- First, gender is culturally imposed. The idea that men should wear ties and women should wear dresses is not biologically embedded in our brains. If a woman wants to sample/use/enjoy "male" culture, why would this necessarily indicate that she would also want facial hair and a penis? To me, the two feel totally separate.
- "Genderqueer" means different things to different people. But I most often hear it defined as existing outside the gender binary--someone who sees themselves as neither male, nor female.
- "Genderqueer" is a fashionable thing to be right now. But you need not identify as genderqueer just because you are a butchy dyke, or a cross-dressing man, or a transwoman, or anything else. You can be a man in a dress who completely identifies as a man, or a woman in a tie who completely identifies as a woman. Personally, I am not genderqueer. I look rather butch/androgynous, but I completely identify as female. Just because a woman has short hair, or binds her breasts, or wears a tie, does not mean she is automatically "genderqueer."
- There is a big difference between being a woman in "men's" clothing and being a man in "men's" clothing. I feel at home thinking of myself as the former, but not as the latter. I want a cufflinks and big watch and boots and a button-up shirt. But I don't want the chest hair or Adam's apple or anything else that supposedly "goes with" being male. Assuming that a butch "really" wants to be a man embraces the false idea that gender and sex are one and the same--that a person's body and mannerisms and shoe choices should all align.
- If you are a woman-identified butch lesbian, becoming a trans man is not "going all the way." Being butch does not set you on some path to "full" masculinity. A butch woman's masculinity is not different in degree from that of a butch man or FTM; it is different in kind.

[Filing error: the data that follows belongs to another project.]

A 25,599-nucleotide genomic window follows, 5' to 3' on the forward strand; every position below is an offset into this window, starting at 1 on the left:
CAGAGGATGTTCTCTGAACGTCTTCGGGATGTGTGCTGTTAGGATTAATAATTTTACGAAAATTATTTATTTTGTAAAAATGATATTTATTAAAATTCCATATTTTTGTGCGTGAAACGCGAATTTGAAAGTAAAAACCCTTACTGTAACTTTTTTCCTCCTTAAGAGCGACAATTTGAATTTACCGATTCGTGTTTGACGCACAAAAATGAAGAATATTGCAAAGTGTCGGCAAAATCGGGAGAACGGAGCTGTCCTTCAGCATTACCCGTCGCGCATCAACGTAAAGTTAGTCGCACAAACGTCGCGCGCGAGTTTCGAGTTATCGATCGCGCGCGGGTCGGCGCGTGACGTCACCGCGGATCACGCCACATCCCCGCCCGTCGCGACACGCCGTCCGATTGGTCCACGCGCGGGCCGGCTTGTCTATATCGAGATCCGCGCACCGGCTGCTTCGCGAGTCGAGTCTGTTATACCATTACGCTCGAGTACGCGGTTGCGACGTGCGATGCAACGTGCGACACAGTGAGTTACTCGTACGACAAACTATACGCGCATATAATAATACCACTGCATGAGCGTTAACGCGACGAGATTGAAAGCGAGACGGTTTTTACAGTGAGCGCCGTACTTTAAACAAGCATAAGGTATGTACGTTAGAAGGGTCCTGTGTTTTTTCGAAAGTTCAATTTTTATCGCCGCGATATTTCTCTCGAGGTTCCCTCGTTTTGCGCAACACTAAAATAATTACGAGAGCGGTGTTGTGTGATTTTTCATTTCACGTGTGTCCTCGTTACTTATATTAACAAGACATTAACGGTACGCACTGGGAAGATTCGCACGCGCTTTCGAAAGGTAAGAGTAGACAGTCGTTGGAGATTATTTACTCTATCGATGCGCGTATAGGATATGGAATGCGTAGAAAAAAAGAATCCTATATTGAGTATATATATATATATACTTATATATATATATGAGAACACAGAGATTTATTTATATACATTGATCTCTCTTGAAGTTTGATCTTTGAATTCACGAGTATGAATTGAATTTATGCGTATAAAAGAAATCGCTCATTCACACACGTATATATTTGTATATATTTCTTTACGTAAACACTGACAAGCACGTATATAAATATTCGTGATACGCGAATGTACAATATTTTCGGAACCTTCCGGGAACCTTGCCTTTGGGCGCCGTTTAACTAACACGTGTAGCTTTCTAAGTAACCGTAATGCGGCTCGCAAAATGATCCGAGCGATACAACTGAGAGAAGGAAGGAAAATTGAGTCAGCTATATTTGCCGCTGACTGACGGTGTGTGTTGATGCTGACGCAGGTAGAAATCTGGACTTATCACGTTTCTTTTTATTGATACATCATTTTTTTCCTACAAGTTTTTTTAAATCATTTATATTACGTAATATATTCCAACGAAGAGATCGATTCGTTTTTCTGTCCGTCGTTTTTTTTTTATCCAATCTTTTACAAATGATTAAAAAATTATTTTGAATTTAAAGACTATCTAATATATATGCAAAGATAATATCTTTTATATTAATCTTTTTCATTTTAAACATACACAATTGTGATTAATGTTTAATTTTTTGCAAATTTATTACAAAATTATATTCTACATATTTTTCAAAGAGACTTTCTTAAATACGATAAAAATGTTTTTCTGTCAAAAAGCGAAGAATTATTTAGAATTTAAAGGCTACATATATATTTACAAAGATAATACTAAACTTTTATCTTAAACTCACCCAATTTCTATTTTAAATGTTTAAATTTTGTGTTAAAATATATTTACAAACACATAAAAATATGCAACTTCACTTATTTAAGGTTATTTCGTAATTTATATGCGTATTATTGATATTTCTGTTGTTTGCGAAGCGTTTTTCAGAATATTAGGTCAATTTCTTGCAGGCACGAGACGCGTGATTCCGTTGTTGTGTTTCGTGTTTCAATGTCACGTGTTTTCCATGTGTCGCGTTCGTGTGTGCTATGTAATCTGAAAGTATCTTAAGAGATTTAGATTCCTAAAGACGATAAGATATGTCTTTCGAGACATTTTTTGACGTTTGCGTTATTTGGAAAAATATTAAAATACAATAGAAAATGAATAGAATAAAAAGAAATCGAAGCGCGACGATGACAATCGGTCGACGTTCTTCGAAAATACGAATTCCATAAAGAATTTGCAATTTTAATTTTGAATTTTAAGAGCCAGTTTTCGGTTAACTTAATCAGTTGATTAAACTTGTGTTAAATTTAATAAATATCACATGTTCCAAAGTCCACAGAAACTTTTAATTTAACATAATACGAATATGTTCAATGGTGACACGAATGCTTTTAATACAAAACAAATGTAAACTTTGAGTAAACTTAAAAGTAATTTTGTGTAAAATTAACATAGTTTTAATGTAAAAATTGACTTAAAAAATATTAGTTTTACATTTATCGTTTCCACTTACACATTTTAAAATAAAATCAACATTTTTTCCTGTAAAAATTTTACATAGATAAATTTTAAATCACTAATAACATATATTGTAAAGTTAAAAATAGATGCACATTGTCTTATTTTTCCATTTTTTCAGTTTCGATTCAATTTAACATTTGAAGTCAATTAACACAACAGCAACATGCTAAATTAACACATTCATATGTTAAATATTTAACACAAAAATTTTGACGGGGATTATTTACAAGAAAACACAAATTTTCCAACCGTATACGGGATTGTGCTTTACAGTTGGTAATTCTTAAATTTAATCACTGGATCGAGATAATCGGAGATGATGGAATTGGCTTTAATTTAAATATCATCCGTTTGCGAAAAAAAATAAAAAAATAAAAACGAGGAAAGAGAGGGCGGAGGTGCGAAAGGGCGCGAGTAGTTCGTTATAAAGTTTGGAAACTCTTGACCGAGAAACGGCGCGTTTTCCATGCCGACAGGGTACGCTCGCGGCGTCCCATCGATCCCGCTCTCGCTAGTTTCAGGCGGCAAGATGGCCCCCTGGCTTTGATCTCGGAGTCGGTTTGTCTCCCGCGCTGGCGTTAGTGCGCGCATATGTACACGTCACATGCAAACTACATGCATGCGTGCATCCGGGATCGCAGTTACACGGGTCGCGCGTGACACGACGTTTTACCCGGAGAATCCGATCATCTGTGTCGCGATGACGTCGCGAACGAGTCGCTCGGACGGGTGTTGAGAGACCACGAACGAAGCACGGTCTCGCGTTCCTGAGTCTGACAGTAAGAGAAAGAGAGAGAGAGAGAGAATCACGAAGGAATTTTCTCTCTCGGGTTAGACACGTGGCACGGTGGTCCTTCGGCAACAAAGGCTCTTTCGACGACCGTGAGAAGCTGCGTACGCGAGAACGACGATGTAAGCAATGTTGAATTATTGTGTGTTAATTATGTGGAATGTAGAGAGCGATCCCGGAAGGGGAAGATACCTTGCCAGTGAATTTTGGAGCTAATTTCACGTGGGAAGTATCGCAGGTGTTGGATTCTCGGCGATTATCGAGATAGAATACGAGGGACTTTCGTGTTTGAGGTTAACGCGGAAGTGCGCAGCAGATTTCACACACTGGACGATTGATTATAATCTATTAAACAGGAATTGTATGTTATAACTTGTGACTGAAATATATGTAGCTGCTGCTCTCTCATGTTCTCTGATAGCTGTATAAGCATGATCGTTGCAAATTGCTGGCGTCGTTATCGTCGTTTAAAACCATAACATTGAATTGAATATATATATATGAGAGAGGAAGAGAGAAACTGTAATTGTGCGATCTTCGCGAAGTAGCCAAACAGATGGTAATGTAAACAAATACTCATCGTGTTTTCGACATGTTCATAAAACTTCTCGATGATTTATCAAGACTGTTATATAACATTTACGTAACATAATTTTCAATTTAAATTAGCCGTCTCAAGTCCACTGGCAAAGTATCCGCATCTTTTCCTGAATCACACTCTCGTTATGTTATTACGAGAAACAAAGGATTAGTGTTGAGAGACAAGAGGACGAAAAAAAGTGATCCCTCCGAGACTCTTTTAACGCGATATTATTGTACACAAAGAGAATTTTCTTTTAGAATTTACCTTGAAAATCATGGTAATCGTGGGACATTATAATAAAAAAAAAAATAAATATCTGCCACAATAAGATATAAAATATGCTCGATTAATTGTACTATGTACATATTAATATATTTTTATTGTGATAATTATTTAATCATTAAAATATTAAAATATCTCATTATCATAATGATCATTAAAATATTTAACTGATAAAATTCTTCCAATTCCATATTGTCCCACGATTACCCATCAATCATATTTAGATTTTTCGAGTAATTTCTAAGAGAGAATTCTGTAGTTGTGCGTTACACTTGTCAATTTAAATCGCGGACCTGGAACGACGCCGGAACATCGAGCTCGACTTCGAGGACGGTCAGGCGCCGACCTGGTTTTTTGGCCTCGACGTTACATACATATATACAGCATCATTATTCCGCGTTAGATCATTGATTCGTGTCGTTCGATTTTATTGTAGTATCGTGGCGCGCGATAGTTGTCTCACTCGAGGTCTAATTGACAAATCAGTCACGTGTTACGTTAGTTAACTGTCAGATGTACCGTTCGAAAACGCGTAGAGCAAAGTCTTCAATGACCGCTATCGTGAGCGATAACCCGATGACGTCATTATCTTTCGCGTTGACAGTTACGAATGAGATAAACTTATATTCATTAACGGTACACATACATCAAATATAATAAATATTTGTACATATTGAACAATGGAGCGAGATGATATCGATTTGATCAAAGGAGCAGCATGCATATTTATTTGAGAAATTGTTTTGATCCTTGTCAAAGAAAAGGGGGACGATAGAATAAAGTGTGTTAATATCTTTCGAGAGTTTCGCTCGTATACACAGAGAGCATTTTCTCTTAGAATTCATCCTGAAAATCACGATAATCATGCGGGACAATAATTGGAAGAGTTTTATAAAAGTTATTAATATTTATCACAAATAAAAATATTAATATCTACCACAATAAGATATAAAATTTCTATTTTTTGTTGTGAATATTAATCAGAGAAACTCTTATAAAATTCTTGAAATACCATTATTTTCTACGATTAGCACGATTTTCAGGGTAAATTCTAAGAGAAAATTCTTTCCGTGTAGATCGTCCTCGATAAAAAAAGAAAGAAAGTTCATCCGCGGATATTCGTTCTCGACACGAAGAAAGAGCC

our music, magazines, friends, and community. Question people who think inside the box. But also question those who claim to think outside it. Because in the end, your
wild and precious identity* is yours alone.* Apologies to Mary Oliver
I recently read this story
in the New York Times
about a photographer who takes pictures of old animals. I find the pictures beautiful
, and they made me think about aging. I've long thought societies that revere and cherish older people have gotten it right. I live in the U.S., where people start saying they're "getting old" in their thirties or forties, where people love
getting carded, and where it's considered insulting for someone to guess that a person (especially a woman) is older than she really is.
I'd like to think that the lesbian community is different, and that we have tons of respect for the older (by "older," I mean 60s or 70s plus) dykes among us. But I'm not sure this is true. More than once, I've heard people my own age (30s) talk disparagingly about older lesbians, saying that they don't "get it" with regards to boi culture, or trans culture, or some other aspect of contemporary queer life. (And, to be fair, I've occasionally heard older lesbians say disparaging things about queer youth culture, too.)Why does this age divide exist? Maybe because LGBTQ history and culture have evolved so rapidly in the last 50 years. Maybe those who came of age in the Stonewall era share less with their younger
counterparts than is true for straight people. I don't think so, though; I suspect it's a manifestation of a broader tendency to dismiss older people rather than integrating them into society and seeking their wisdom. And why does this tendency exist? Are we obsessed with "progress," which we conflate with youth and newness? Does hanging out with old people scare us because we don't understand it? Does it force us to confront our own mortality?